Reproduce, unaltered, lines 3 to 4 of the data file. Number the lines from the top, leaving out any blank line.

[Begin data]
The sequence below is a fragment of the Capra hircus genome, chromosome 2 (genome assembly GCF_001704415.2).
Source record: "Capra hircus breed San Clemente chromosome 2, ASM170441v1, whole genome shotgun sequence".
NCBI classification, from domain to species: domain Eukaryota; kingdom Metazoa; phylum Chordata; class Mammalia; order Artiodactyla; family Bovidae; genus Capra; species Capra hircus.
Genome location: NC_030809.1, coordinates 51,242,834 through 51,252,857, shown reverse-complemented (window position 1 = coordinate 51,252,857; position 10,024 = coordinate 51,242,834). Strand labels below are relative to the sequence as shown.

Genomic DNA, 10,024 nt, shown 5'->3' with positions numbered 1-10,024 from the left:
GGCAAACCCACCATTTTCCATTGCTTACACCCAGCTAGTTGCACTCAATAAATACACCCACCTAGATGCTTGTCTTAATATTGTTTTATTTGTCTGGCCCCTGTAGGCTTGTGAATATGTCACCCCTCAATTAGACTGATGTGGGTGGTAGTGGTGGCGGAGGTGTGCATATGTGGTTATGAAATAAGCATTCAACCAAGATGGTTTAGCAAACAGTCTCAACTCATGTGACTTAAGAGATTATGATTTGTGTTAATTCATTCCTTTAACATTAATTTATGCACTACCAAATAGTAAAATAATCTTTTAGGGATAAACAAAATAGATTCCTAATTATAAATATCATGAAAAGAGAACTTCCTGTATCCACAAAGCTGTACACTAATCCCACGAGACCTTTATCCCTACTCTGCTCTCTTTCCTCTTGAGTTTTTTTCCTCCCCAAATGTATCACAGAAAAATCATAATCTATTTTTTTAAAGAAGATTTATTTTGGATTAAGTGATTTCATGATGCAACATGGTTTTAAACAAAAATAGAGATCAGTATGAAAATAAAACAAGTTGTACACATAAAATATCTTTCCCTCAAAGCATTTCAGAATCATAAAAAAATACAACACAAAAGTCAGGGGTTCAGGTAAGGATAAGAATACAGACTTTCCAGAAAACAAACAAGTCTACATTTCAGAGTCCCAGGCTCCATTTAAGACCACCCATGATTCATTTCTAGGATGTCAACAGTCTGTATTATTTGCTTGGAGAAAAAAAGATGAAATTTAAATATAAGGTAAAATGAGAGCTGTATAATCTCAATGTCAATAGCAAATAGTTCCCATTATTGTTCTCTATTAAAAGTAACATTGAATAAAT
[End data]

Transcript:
NCBI classification, from domain to species: domain Eukaryota; kingdom Metazoa; phylum Chordata; class Mammalia; order Artiodactyla; family Bovidae; genus Capra; species Capra hircus.
Genome location: NC_030809.1, coordinates 51,242,834 through 51,252,857, shown reverse-complemented (window position 1 = coordinate 51,252,857; position 10,024 = coordinate 51,242,834). Strand labels below are relative to the sequence as shown.